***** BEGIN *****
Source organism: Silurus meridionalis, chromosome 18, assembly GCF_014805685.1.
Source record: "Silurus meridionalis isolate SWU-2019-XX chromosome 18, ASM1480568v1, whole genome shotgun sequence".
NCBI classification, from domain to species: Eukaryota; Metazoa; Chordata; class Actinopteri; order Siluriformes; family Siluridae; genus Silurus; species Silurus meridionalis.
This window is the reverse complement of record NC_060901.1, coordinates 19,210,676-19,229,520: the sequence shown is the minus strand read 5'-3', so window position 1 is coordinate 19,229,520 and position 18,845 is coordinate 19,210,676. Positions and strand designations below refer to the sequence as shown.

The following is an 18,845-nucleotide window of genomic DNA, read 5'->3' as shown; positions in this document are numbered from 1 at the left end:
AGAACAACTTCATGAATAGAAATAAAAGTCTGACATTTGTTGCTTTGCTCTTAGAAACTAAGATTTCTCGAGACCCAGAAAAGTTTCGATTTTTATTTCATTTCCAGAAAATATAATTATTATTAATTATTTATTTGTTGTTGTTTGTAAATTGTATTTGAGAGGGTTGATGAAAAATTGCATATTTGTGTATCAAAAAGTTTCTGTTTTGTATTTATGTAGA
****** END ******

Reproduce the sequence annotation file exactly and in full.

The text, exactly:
Source organism: Silurus meridionalis, chromosome 18, assembly GCF_014805685.1.
Source record: "Silurus meridionalis isolate SWU-2019-XX chromosome 18, ASM1480568v1, whole genome shotgun sequence".
NCBI classification, from domain to species: Eukaryota; Metazoa; Chordata; class Actinopteri; order Siluriformes; family Siluridae; genus Silurus; species Silurus meridionalis.
This window is the reverse complement of record NC_060901.1, coordinates 19,210,676-19,229,520: the sequence shown is the minus strand read 5'-3', so window position 1 is coordinate 19,229,520 and position 18,845 is coordinate 19,210,676. Positions and strand designations below refer to the sequence as shown.

The following is an 18,845-nucleotide window of genomic DNA, read 5'->3' as shown; positions in this document are numbered from 1 at the left end:
AGAACAACTTCATGAATAGAAATAAAAGTCTGACATTTGTTGCTTTGCTCTTAGAAACTAAGATTTCTCGAGACCCAGAAAAGTTTCGATTTTTATTTCATTTCCAGAAAATATAATTATTATTAATTATTTATTTGTTGTTGTTTGTAAATTGTATTTGAGAGGGTTGATGAAAAATTGCATATTTGTGTATCAAAAAGTTTCTGTTTTGTATTTATGTAGA